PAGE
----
4. Nancy

    Nancy Well-Known Member Staff Member

    How do we keep them safe until they mature and outgrow some of these self destructive ways???? That is the million dollar question to which I have no answer but am living through many of the same problems you are. My difficult child just turned 18 and thinks she now can come and go as she pleases and we have no say. We don't ever leave our house unlocked for fear of what she and her friends will do. We have no alcohol that isn't under lock and key and we hide our car keys. If she had the money she would have piercings and tatoos galore.

    Is she driving? If she is then you have car keys that you can take away. Our difficult child has lost her car because she had a bottle of alcohol in the trunk. She is forced to get rides from people now. If she has a cell phone you can take her texting away until she tells you where she is and comes home by curfew.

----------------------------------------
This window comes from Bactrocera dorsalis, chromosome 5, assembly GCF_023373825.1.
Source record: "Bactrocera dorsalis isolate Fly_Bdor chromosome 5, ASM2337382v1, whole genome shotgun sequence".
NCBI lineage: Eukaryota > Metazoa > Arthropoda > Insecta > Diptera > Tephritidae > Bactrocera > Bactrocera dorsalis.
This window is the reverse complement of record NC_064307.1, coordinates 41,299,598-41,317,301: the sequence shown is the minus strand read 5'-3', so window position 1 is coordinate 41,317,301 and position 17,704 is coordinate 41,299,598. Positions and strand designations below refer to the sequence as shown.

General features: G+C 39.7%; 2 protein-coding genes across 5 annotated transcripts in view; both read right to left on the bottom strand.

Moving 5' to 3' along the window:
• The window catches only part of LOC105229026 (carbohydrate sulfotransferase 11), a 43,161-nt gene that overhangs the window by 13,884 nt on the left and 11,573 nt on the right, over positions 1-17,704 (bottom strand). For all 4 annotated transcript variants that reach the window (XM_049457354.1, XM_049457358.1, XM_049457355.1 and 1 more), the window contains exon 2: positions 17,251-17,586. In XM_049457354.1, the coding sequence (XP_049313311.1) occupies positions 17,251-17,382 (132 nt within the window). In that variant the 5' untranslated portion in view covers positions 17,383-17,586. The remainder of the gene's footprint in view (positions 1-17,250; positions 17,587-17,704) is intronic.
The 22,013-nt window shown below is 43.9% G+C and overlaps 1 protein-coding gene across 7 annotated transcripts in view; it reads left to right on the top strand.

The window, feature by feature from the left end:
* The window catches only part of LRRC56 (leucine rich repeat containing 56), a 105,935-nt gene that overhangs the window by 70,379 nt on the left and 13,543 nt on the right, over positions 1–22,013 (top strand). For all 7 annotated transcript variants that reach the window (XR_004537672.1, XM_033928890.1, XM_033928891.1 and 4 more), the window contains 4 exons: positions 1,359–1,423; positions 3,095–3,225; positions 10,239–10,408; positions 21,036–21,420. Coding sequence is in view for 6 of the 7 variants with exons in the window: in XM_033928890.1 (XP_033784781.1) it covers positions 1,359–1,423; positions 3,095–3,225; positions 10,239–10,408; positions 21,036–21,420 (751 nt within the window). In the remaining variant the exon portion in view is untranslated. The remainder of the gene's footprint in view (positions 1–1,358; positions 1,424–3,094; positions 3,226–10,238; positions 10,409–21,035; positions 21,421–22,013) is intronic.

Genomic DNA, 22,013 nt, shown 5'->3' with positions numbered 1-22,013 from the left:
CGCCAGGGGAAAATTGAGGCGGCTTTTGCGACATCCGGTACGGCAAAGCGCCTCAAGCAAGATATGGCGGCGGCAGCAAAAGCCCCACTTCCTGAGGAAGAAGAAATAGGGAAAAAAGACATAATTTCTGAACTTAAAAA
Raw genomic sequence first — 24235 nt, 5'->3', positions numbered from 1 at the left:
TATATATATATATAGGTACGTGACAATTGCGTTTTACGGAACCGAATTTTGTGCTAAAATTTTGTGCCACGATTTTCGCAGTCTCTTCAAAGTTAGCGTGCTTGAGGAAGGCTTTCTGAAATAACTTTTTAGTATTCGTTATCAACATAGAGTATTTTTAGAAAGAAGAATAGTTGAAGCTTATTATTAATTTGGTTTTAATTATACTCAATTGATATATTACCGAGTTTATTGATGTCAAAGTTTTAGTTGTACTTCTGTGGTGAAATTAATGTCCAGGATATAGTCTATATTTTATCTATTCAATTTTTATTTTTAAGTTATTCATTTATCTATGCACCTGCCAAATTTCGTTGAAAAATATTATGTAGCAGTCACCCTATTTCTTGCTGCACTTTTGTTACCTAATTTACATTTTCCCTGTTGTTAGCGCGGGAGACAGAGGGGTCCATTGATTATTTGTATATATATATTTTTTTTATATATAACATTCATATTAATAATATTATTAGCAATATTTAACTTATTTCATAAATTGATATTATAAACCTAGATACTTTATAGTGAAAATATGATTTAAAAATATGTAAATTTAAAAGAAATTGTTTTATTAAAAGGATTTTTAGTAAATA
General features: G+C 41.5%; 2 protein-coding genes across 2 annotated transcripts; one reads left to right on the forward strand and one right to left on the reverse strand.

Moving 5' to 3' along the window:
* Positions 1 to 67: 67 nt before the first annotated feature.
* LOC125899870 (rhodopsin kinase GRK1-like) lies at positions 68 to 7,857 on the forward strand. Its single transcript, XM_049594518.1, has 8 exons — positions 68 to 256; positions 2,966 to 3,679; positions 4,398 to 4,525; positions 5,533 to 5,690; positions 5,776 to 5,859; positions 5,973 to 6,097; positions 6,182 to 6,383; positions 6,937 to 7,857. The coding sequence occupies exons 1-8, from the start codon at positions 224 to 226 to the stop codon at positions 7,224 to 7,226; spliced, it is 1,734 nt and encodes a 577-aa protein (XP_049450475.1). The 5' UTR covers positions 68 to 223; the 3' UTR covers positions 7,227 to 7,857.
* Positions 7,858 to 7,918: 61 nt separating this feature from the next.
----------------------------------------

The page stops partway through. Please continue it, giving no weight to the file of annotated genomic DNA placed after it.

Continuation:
Does she have any plans for the future? How are her grades?

  5. Lily

    Lily New Member

    Hi Nancy. I think from your description that you and I are parenting the same child!! Mine can only drive with us again until August because she had a minor accident (which she didn't tell me a call from insurance company) and in our state, she goes back to it being like having a temporary license if they are 16. I have no plans to let her drive my car once August rolls around. I told her yesterday, when she told me when she turns 18 she can do what she wants, that that is not the case if she is living in my house and I am supporting her. She said she will just live with her dad then. She has an answer for everything.

    Her future plans are switching to the "career center" in our county for 11th grade to study culinary ( if she gets in). Grades are not bad but could be much better if she would study or do homework. Her other future plans are to just "hang out" and travel the world!

    Thanks for your support and input :)
  6. Lily

    Lily New Member